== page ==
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Sex-Selective Abortion Ban Falls Short of Needed Votes

There were more Democratic defectors than Republican ones, but some hailed George Tiller and filed the bill as a "war on women" "straw man."

by
Bridget Johnson

Bio

May 31, 2012 - 1:17 pm

The House of Representatives failed to reach a necessary two-thirds majority this afternoon to pass a bill that would have banned sex-selective abortions.

Democrats tried to frame Rep. Trent Franks’ (R-Ariz.) bill as another shot fired in the “war on women,” while Republicans stressed that the Prenatal Nondiscrimination Act was a vital step to stem a growing trend that had received condemnation from the U.S. abroad but not at home.

“This evil practice has now allowed thousands of little girls in America and million across the world to be brutally dismembered… simply because they were little girls instead of little boys,” Franks said during yesterday’s floor debate, noting the trends was being seen within but not limited to the Asian-American community.

“What in God’s name have we come to?” he added.

After the five-minute vote ended, there were more Democratic defectors than Republican ones. Among the bill’s 98 co-sponsors were Blue Dog Dems Dan Boren (Okla.) and Collin Peterson (Minn.).

Out of the lower chamber, 414 members showed up to vote, with a final tally of 246-168. To pass with this number present, the bill would have needed 30 more votes than it received.

Franks told his colleagues before the vote that he knows “Congress deals with many controversial issues,” but he refused to believe that the chamber couldn’t muster “enough humanity” to pass the measure.

Twenty Democrats supported the bill, including Rep. Joe Donnelly (D-Ind.), who’s challenging Richard Mourdock for Sen. Richard Lugar’s seat. Seven Republicans voted against it. They were Mary Bono Mack (R-Calif.), Bob Dold (R-Ill.), Justin Amash (R-Mich.), Charlie Bass (R-N.H.), Nan Hayworth (R-N.Y.), Richard Hanna (R-N.Y.), and Ron Paul (R-Texas).

Those Democrats who stayed in party ranks tried to paint a wicked picture of the GOP not trying to save lives, but trying to chip away at Roe v. Wade “under the guise of non-discrimination” and of violating women’s rights.

“The Republicans have set up another straw man,” Rep. Jim McDermott (D-Wash.) said. “It’s about as cynical and deceptive as anything I’ve seen on the floor.”

“Today the Republicans continue their war on women in a new and creative way… it is cynical, but creative,” said Rep. Jerrold Nadler (D-N.Y.).

Illinois Democrat Jan Schakowsky said that the bill would send “an incredibly private and personal decision into the courts” and the length of the litigation would “force” a woman to carry out her pregnancy. Schakowsky then cited today’s 3rd anniversary of the murder of late-term abortion doctor George Tiller in Kansas, hailing the man. “His motto was ‘trust women,’” the congresswoman said. “This bill is just the latest strike by Republicans in the war on women.”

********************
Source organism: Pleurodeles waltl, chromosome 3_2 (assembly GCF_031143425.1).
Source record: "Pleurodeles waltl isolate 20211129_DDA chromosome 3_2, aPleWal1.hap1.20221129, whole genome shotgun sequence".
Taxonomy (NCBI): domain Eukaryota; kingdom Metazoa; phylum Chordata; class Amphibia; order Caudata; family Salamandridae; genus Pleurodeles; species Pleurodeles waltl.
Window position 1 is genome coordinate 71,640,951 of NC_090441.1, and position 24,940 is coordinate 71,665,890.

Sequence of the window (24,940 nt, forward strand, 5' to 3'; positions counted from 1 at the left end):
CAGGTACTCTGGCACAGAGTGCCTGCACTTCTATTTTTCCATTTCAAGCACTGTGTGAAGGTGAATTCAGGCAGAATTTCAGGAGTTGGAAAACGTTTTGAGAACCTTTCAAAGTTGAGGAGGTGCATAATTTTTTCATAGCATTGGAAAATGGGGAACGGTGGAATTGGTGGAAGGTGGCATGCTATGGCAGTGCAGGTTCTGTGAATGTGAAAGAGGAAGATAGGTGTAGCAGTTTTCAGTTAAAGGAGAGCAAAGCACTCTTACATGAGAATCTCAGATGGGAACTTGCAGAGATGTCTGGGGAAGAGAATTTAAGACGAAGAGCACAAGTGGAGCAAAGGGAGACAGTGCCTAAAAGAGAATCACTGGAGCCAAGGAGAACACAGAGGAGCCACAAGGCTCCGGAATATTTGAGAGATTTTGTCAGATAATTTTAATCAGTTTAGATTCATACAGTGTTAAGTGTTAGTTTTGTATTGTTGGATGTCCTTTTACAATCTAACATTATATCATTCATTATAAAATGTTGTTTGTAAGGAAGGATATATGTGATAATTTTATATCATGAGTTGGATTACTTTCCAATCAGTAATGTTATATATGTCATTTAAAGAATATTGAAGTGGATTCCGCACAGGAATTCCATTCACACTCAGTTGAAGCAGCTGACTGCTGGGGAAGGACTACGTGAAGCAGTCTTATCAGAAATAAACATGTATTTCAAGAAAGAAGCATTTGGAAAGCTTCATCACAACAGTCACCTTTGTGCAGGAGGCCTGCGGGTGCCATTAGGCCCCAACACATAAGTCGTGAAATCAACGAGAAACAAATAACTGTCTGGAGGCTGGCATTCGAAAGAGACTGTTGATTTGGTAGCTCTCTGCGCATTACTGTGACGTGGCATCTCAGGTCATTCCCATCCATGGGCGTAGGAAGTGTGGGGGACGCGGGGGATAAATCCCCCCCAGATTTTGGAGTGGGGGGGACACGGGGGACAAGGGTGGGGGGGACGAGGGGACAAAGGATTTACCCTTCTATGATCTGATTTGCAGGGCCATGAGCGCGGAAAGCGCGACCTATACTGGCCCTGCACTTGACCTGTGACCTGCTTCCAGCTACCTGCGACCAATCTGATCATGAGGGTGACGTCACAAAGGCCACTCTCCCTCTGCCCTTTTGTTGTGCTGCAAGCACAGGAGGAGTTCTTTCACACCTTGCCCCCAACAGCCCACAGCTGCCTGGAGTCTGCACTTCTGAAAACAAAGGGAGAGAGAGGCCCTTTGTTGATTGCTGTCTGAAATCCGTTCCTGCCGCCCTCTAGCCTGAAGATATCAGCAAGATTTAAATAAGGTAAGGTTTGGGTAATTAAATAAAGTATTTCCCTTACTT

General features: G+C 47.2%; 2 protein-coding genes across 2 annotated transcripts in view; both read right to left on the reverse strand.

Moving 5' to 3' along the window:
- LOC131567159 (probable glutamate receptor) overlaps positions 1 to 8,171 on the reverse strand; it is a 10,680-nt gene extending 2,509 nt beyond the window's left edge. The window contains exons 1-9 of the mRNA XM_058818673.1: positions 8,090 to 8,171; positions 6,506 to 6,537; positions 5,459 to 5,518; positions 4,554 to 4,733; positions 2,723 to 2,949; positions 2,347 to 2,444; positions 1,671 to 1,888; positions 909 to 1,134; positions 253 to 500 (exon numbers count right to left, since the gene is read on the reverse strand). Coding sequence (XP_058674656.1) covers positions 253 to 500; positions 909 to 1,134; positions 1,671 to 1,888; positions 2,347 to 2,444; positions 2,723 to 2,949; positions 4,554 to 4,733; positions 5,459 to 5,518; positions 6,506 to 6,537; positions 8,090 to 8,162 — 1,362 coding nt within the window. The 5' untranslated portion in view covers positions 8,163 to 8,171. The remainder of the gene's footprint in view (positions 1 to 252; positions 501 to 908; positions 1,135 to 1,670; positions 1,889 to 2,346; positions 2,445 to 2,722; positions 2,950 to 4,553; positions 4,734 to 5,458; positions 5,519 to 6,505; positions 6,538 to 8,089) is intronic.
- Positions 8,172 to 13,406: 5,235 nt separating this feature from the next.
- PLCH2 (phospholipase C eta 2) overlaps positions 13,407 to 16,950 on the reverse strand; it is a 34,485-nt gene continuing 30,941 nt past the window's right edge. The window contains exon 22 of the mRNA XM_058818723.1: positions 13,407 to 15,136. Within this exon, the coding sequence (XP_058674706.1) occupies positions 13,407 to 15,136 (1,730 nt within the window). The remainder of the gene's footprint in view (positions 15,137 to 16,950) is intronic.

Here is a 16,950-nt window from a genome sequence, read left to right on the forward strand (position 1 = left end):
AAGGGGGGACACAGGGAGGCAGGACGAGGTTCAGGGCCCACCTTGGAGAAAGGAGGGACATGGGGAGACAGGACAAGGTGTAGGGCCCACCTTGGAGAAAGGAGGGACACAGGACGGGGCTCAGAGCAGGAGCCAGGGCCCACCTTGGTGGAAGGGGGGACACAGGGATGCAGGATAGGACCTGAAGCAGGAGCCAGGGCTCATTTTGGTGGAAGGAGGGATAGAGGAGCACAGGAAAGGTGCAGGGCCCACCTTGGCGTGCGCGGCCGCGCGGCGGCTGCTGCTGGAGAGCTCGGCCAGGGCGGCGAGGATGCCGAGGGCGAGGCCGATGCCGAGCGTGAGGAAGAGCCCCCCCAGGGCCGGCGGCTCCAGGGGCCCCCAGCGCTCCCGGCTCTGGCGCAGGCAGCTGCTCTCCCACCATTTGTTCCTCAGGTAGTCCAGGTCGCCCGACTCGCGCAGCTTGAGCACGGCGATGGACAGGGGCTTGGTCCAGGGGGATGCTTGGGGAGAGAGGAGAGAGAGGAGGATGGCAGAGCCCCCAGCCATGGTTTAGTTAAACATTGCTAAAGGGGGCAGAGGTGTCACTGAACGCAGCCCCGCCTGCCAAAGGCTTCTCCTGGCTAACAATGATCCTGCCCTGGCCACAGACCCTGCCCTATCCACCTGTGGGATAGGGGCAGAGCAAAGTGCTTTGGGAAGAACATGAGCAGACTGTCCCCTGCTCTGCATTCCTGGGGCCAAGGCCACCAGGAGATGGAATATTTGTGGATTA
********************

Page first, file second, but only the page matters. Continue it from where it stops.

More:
The measure needed a two-thirds majority because it was brought up under a suspension of the rules. The usual purpose of bringing a bill to the floor in this manner is to quickly plow through non-controversial measures, like naming post offices or honoring famous Americans; Franks’ bill was anything but that. The speaker of the House determines which bills can move to a vote under a suspension of the rules.

The bill was originally named the Susan B. Anthony and Frederick Douglass Prenatal Nondiscrimination Act of 2011. Rep. John Conyers (D-Mich.) lauded Republicans for shortening the name of the bill. “I’m glad we won’t have to listen to that anymore,” he said of the comparison of abortion to slavery.

“This bill is not about civil rights,” charged Rep. Hank Johnson (D-Ga.). “It’s part of the Republican war on women, also known as WOW, as in ‘wow, they continue to attack women.’”

“It’s a political season so that’s what they’re doing with this bill,” Johnson continued. “They’re pitting the men against the women… it’s really part of the divide-and-conquer approach that has been successful for these Republicans.”

Rep. Ann Marie Buerkle (R-N.Y.) retorted that sex-selective abortion is “the ultimate war on women.”

“There can be no rights for women if we don’t allow them the right to life,” she said.

The bill cited a 2008 study by Columbia University economists that examined the sex ratio of U.S.-born children and found “evidence of sex selection, most likely at the prenatal stage” along with an obvious “son preference” in certain segments of the U.S. population. “The evidence strongly suggests that some Americans are exercising sex-selection abortion practices within the United States consistent with discriminatory practices common to their country of origin, or the country to which they trace their ancestry,” the bill states.